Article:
Products & Knowledge

TRACOE ACV: Audible example of a patient

Speechless in the intensive care unit

Intensive care medicine enables seriously ill people to survive accidents and illnesses. Over 90% of the patients in an operative intensive care unit are mechanically supported in their lung function [1]. A blocked tracheostomy tube ensures secure ventilation and supports secretion management.

When awake, people usually spend 61% of their time verbally communicating with others [2] - language is therefore a very central aspect of human interaction and a basic need.


This is usually not possible for patients with a blocked tracheostomy tube whose cuff cannot be deflated, especially with ventilation. In a study [3], 58% of those questioned asked about the stress during the ventilation period, saying that the inability to speak was the worst. This can lead to great frustration, aggressiveness and even depression. This can affect cooperation and motivation of the patient for therapy.


The patient and his social environment

The situation is perceived as critical and disturbing. There is speechlessness on both sides, the patient cannot speak, the relatives are insecure. What if partners have to say goodbye to each other? How does the patient express his will, his wishes? Communication through writing down or lip reading is tedious and the intimacy of the encounter would be disturbed by nursing staff.


Experience language again

Secretions collect above the inflated cuff in the subglottic area (misery corner) that cannot be removed by normal suction through the tube. This secretion is potentially contaminated and can lead to infections. By using tracheostomy tubes with subglottic suction (like the TRACOE extract tracheostomy tubes), this secretion can be aspirated and thus infections, such as ventilator-associated pneumonia or events (VAP or VAE) can be reduced.[4]


The subglottic suction line does not only have to serve for suction. Air can also be introduced into the TRACOE extract tube through the suction line above the blocked cuff, possibly putting the patient back in a position to speak = ACV.

-> What exactly is ACV?

The application of the ACV enables the patient to phonate again using the airflow. This starts in small steps up to speaking. The possibility of being able to communicate again means that the patient relaxes and any aggressions are reduced. Possible frustration with patient and nursing staff is counteracted, and motivation and cooperation are increased. [5] Even if it doesn't work for every patient, it is definitely worth trying.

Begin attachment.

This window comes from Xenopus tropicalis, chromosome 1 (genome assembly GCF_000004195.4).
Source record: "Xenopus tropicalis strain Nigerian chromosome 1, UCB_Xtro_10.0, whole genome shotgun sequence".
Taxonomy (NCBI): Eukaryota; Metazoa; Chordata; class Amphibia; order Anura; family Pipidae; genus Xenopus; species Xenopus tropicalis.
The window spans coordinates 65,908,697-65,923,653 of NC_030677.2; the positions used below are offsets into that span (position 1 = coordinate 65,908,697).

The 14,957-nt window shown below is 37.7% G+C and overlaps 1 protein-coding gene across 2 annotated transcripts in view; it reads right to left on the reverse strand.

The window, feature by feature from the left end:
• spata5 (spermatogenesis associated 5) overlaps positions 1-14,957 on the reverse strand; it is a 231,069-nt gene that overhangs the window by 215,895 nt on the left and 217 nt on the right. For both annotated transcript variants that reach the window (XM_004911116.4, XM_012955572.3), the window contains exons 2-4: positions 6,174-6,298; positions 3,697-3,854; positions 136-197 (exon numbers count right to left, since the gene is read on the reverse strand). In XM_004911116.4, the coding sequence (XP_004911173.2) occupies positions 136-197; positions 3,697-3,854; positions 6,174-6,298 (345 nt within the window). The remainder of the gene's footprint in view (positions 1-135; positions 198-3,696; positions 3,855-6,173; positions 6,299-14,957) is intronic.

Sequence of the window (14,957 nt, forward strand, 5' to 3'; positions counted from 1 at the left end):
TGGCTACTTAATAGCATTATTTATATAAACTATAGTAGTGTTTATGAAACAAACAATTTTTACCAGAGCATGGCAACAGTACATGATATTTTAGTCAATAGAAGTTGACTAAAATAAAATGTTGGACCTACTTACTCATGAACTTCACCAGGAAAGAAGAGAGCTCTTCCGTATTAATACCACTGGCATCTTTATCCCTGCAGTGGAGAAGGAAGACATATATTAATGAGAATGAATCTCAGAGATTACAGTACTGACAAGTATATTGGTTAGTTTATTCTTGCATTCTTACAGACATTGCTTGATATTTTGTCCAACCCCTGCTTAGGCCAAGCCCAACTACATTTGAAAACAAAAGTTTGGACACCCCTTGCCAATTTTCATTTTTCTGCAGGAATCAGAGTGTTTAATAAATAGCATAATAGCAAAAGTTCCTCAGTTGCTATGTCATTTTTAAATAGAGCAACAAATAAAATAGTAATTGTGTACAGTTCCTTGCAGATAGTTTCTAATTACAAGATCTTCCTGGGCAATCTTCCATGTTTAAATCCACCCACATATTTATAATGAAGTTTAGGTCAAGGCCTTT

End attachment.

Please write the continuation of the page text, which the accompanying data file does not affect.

Reorientation and acceptance of the situation increases the patient's autonomy and self-care, and verbal communication is like a golden key. This significantly strengthens the patient's resilience and promotes recovery. As a result, the patient is motivated and can communicate again. In these situations, the use of the ACV method is beneficial and creates autonomy.


A subglottic flow can do much more

Other positive effects from the laryngeal flow are sensitization in the oropharyngeal area. Swallowing reflex, sensors and secretion management can be positively influenced. The initiation of protective mechanisms, e.g. spontaneous swallowing reflex triggering leads to clearing efforts and swallowing activities of the patient in order to control the supraglottic space. Even passive or comatose patients can benefit from it. [6] Therefore, an ACV attempt should definitely be started.


More information:

TRACOE ACV Instructions for Use

Above Cuff Vocalisation Brochure

Patient Information

Step-by-Step Instructions

-> Experience of a clinical speech therapist on this:N. Niers:„ Possibilities and Opportunities for Subglottic Air Insufflation in Patients with Tracheostomies, N. Niers, RespiratoryTherapy, Fall 2019“ (verlinken)
-> Publication: Above Cuff Vocalisation (ACV), M. From et al, Respiratory Therapy, Spring 2020- p33-36
-> Publication: Above CuffVocalisation-A novel technique for communication in theventilator-dependent tracheostomy patient, McGrath et al, JICS 2016Speechless in the intensive care unit

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[1] A.-K.Liedtke, Kann der beatmete Patient aktiv kommunizieren? Hallesche Beiträge zu den Gesundheits- und Pflegewissenschaften, 5. Jahrgang, Heft 1, 2006
 [2]Adler RB, Rodman G. Understanding Human Communication. New York: Oxford University Press; 2003.
 [3] Anbeh, T. (2002) Psychologische Aspekte einer Intensivstation. Studie über beatmete Langzeitpatienten. HeWeTra Verlag,Augsburg, 2. Auflage
 [4] KRINKO - Prävention der nosokomialen beatmungsassoziierten Pneumonie, Bundesgesundheitsblatt 2013 –56:1578-1590
 [5] Specialised tracheal tube enables tracheostomised patients to speak, Eggertsen K., Halkjaer R., Schomkel K.; Fag & Forskning 2019; (1): 54-59
 [6] N. Niers,Subglottische Luftinsufflation bei tracheotomierten Patienten, ACV:“above cuffvo-calisation“ oder „above cuff ventilation“? Eine Übersicht mit praktischer Handreichung. Logos, Jg. 27, Ausgabe 2, 2019